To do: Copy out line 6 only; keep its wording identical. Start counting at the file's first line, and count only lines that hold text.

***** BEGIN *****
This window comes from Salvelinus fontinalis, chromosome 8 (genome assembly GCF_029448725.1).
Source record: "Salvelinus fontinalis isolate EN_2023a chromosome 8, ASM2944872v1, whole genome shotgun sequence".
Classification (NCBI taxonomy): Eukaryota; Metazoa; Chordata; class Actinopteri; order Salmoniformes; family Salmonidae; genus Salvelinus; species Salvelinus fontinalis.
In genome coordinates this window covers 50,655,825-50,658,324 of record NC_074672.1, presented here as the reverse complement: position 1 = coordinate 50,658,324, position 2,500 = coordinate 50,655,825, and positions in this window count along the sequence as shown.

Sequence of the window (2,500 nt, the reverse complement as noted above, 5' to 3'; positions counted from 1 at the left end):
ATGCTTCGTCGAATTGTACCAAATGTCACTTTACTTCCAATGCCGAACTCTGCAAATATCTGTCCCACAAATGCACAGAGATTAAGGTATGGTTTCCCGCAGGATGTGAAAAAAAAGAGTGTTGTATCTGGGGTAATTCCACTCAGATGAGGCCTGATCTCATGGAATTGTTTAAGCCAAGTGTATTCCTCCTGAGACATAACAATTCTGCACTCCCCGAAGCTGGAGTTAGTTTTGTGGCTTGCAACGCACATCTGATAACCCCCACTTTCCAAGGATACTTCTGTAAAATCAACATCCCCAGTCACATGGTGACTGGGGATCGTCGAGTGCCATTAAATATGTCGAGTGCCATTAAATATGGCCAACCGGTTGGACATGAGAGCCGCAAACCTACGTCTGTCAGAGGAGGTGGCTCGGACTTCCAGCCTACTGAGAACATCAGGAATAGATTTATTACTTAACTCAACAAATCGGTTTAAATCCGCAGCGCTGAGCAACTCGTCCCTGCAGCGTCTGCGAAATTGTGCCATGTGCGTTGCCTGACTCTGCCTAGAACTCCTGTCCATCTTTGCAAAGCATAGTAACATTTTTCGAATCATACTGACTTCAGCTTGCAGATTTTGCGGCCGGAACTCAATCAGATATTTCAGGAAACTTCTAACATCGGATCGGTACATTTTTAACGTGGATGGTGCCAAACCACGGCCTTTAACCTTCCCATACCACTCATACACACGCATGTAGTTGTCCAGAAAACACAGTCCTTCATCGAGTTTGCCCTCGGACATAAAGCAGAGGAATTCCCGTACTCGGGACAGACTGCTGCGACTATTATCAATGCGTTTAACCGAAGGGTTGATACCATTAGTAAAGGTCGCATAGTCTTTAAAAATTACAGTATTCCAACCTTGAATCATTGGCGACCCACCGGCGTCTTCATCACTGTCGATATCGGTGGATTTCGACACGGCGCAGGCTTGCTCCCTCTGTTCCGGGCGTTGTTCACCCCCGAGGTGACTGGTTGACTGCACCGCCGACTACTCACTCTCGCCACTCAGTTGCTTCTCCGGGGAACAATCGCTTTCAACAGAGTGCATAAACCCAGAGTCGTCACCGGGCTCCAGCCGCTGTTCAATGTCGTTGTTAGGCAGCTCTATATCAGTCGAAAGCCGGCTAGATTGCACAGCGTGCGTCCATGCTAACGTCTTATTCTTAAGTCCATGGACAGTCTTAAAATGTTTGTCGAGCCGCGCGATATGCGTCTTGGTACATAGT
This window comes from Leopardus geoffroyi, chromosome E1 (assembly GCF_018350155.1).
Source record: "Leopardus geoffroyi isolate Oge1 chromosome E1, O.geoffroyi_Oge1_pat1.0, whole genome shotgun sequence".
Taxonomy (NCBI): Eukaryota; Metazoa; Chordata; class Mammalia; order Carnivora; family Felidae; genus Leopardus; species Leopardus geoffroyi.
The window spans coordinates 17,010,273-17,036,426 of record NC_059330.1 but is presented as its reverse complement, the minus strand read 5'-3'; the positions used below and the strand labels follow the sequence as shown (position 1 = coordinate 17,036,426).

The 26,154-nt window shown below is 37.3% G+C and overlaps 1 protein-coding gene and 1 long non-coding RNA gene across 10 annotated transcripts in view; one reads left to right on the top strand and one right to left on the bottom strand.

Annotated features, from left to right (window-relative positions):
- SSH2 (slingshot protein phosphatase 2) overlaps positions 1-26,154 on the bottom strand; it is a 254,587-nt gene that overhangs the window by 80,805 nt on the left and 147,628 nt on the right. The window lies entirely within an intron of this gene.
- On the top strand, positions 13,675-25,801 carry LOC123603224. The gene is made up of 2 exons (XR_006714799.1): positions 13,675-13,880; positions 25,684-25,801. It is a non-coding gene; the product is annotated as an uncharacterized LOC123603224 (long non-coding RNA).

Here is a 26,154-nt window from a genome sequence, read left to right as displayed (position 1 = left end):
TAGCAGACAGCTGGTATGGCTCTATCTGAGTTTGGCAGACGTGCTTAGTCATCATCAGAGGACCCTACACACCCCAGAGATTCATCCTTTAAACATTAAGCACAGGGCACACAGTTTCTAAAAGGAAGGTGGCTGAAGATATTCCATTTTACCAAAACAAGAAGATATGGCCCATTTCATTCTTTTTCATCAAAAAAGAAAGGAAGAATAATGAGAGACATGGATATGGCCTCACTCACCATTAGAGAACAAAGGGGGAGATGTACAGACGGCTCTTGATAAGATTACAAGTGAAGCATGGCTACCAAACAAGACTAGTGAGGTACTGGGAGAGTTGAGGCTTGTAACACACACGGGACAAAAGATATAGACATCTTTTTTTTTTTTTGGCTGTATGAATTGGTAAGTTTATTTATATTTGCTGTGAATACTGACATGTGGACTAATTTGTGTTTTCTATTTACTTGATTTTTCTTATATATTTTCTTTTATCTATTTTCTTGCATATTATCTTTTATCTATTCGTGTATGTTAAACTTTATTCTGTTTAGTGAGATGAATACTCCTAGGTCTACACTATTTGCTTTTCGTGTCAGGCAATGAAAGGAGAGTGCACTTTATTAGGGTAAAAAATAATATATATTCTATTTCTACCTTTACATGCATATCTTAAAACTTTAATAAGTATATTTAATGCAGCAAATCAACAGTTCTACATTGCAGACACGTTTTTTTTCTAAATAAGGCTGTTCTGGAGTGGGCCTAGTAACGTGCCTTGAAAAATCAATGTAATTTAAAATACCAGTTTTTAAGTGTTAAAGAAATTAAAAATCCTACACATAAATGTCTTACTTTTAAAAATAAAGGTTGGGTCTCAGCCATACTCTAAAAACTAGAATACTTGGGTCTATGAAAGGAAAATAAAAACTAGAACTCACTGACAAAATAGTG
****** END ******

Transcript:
ATGCTTCGTCGAATTGTACCAAATGTCACTTTACTTCCAATGCCGAACTCTGCAAATATCTGTCCCACAAATGCACAGAGATTAAGGTATGGTTTCCCGCAGGATGTGAAAAAAAAGAGTGTTGTATCTGGGGTAATTCCACTCAGATGAGGCCTGATCTCATGGAATTGTTTAAGCCAAGTGTATTCCTCCTGAGACATAACAATTCTGCACTCCCCGAAGCTGGAGTTAGTTTTGTGGCTTGCAACGCACATCTGATAACCCCCACTTTCCAAGGATACTTCTGTAAAATCAACATCCCCAGTCACATGGTGACTGGGGATCGTCGAGTGCCATTAAATATGTCGAGTGCCATTAAATATGGCCAACCGGTTGGACATGAGAGCCGCAAACCTACGTCTGTCAGAGGAGGTGGCTCGGACTTCCAGCCTACTGAGAACATCAGGAATAGATTTATTACTTAACTCAACAAATCGGTTTAAATCCGCAGCGCTGAGCAACTCGTCCCTGCAGCGTCTGCGAAATTGTGCCATGTGCGTTGCCTGACTCTGCCTAGAACTCCTGTCCATCTTTGCAAAGCATAGTAACATTTTTCGAATCATACTGACTTCAGCTTGCAGATTTTGCGGCCGGAACTCAATCAGATATTTCAGGAAACTTCTAACATCGGATCGGTACATTTTTAACGTGGATGGTGCCAAACCACGGCCTTTAACCTTCCCATACCACTCATACACACGCATGTAGTTGTCCAGAAAACACAGTCCTTCATCGAGTTTGCCCTCGGACATAAAGCAGAGGAATTCCCGTACTCGGGACAGACTGCTGCGACTATTATCAATGCGTTTAACCGAAGGGTTGATACCATTAGTAAAGGTCGCATAGTCTTTAAAAATTACAGTATTCCAACCTTGAATCATTGGCGACCCACCGGCGTCTTCATCACTGTCGATATCGGTGGATTTCGACACGGCGCAGGCTTGCTCCCTCTGTTCCGGGCGTTGTTCACCCCCGAGGTGACTGGTTGACTGCACCGCCGACTACTCACTCTCGCCACTCAGTTGCTTCTCCGGGGAACAATCGCTTTCAACAGAGTGCATAAACCCAGAGTCGTCACCGGGCTCCAGCCGCTGTTCAATGTCGTTGTTAGGCAGCTCTATATCAGTCGAAAGCCGGCTAGATTGCACAGCGTGCGTCCATGCTAACGTCTTATTCTTAAGTCCATGGACAGTCTTAAAATGTTTGTCGAGCCGCGCGATATGCGTCTTGGTACATAGT